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Faculty & Administrators

Explore a quick introduction to Information Literacy for Faculty and Administrators.

There are many detailed definitions of information literacy, including but not limited to:

  Information literacy is the set of integrated abilities encompassing the reflective discovery of information, the understanding of how information is produced and valued, and the use of information in creating new knowledge and participating ethically in communities of learning. 

Framework for Information Literacy for Higher Education. American Library Association, 2015.

View recommended readings on    Information Literacy for Administrators

Programs

Many information literacy programs and initiatives are spearheaded by campus librarians in collaboration with campus curriculum designers. The goal of these programs vary based on the school, student learning goals, and level of study. Commonly, the programs aim to extend information literacy education and students' critical information practices. 

Programs may include:

  • Lessons focused on information strategies including searching, source evaluation, pragmatics and style of citations, information synthesis and summary, information ownership and rights, etc. 
  • Various teaching methods and instructional design including group instruction, course integrated instruction, individual consultations, online learning objects and courses, general education credit bearing courses, discipline specific credit courses, co-curricular program support, informal workshops, etc.
  • Summative, formative, and reflective assessments to aid and measure student learning.

Librarians are deeply involved in developing information literacy programs regionally and nationally.

Benefits

Students
  • Improve information literacy and critical information practices
  • Improve research strategies, authorship, and meaning making
  • Deepen learning and content knowledge
  • Enhance awareness of campus library expertise
Faculty
  • Join pedagogical partners in the design of integrated information literacy and disciplinary curriculum
  • Help students to cultivate identities as information producers and contributors 
  • Deepen learning and students' information literacy 
  • Support accrediting body guidelines See more accreditation details
Administrators
  • Meet higher education standards and accreditation  
  • Promote partnerships between faculty, librarians, instructional designers and others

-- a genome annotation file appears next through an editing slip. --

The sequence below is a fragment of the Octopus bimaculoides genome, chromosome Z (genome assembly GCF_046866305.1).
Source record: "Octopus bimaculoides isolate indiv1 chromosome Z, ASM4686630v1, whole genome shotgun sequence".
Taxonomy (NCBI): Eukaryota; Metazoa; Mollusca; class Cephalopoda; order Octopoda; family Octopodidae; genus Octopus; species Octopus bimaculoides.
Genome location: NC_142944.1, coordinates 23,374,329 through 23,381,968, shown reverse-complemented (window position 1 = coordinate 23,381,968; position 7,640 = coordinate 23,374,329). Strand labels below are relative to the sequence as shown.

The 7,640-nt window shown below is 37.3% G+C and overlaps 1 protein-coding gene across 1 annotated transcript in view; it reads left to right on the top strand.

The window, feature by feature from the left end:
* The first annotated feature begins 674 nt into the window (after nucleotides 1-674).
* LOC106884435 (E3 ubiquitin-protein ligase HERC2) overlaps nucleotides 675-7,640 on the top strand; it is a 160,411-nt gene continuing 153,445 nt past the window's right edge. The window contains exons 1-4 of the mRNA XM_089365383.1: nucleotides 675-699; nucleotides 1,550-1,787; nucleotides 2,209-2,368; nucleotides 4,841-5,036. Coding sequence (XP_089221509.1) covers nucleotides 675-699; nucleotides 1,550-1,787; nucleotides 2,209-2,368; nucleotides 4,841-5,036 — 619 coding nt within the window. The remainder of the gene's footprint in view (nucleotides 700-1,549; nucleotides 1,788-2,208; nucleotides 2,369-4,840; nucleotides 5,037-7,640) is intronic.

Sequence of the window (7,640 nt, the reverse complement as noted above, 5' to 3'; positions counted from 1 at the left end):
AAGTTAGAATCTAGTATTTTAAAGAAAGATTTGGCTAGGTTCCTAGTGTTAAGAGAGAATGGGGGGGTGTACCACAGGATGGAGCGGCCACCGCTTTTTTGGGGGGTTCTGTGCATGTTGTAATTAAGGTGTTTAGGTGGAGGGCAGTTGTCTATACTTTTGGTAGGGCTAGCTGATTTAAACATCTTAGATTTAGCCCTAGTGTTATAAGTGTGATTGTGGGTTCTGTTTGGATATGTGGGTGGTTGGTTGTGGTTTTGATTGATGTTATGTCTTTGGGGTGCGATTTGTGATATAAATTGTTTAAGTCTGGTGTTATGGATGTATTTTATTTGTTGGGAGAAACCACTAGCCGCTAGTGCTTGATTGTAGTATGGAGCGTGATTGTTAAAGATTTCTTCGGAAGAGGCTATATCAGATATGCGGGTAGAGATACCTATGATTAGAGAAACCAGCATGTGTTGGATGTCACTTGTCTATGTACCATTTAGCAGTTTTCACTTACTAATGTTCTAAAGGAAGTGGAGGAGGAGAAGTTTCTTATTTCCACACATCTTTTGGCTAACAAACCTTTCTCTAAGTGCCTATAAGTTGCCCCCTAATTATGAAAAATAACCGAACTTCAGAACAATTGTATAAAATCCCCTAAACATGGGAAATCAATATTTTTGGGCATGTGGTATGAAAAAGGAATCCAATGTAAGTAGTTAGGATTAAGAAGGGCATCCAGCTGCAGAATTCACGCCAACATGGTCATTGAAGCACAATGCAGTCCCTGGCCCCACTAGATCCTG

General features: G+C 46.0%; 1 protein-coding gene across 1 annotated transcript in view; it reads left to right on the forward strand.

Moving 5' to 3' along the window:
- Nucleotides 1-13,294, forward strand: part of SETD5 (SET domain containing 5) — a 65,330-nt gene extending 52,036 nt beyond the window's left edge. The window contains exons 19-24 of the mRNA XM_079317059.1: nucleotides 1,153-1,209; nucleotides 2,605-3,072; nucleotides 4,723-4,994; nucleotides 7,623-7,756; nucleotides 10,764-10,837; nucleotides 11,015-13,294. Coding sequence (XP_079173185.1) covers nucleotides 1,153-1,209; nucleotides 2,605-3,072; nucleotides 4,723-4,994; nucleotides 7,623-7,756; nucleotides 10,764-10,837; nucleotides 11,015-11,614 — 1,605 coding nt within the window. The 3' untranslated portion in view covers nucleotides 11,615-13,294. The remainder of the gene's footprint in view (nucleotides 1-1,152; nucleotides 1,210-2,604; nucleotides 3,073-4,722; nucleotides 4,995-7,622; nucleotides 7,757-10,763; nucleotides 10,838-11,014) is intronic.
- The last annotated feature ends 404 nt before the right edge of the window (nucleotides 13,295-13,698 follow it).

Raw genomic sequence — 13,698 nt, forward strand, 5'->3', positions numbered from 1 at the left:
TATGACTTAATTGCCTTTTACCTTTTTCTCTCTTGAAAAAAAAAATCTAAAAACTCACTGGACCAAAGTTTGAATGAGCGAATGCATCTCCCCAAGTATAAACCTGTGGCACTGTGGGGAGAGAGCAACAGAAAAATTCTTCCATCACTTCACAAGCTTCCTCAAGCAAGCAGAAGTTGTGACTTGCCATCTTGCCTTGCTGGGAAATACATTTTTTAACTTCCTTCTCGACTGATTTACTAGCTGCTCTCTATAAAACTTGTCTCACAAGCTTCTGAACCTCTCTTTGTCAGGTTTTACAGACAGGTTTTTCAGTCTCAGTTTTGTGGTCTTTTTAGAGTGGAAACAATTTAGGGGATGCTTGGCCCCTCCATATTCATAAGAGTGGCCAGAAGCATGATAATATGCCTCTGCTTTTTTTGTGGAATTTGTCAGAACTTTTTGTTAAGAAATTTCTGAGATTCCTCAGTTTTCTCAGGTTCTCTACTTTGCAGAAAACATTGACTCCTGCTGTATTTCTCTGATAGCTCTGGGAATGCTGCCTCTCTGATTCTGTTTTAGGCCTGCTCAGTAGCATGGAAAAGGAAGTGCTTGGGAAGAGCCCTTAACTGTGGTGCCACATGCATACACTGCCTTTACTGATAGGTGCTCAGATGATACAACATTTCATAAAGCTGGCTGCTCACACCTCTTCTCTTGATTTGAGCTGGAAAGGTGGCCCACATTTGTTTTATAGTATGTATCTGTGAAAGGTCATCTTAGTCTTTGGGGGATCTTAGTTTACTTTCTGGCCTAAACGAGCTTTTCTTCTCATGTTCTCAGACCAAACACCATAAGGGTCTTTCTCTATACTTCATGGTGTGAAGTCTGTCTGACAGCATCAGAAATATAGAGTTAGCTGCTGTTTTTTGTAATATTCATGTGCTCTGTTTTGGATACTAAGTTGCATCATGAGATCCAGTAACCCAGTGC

• Strengthen student learning outcomes and performance 

See ACRL's Assessment in Action reports and projects that demonstrate impact.

Participation

As outlined in the ACRL Framework for Information Literacy in Higher Education, campus community conversations about information literacy may "engender more collaboration, more innovative course designs, and a more inclusive consideration of learning within and beyond the classroom." 

Faculty and Administrators may foster these conversations by:

  • Positioning information literacy as a central student learning outcome
  • Encouraging campus meetings or committees to discuss the integration of information literacy 
  • Providing information literacy resources, guest speakers, and symposia
  • Encouraging the investigation of deep learning pedagogies by faculty, instructional designers, and librarians
  • Creating a supportive atmosphere on campus for information literacy by being an advocate in meetings and classrooms
  • Offering incentives for collaborations that result in innovative assignments, online learning objects, learning centers, or courses
  • Working with librarians to help teach students information literacy skills in various ways including collaborating on assignments, incorporating research requirements, creating websites or tutorials, providing research “labs” with librarians available for help, etc.
  • Incorporating information literacy components into research assignments and related course requirements, especially in orientation, English, and communication courses
  • Helping to create an information literacy course for credit and encourage the campus community to promote it to students
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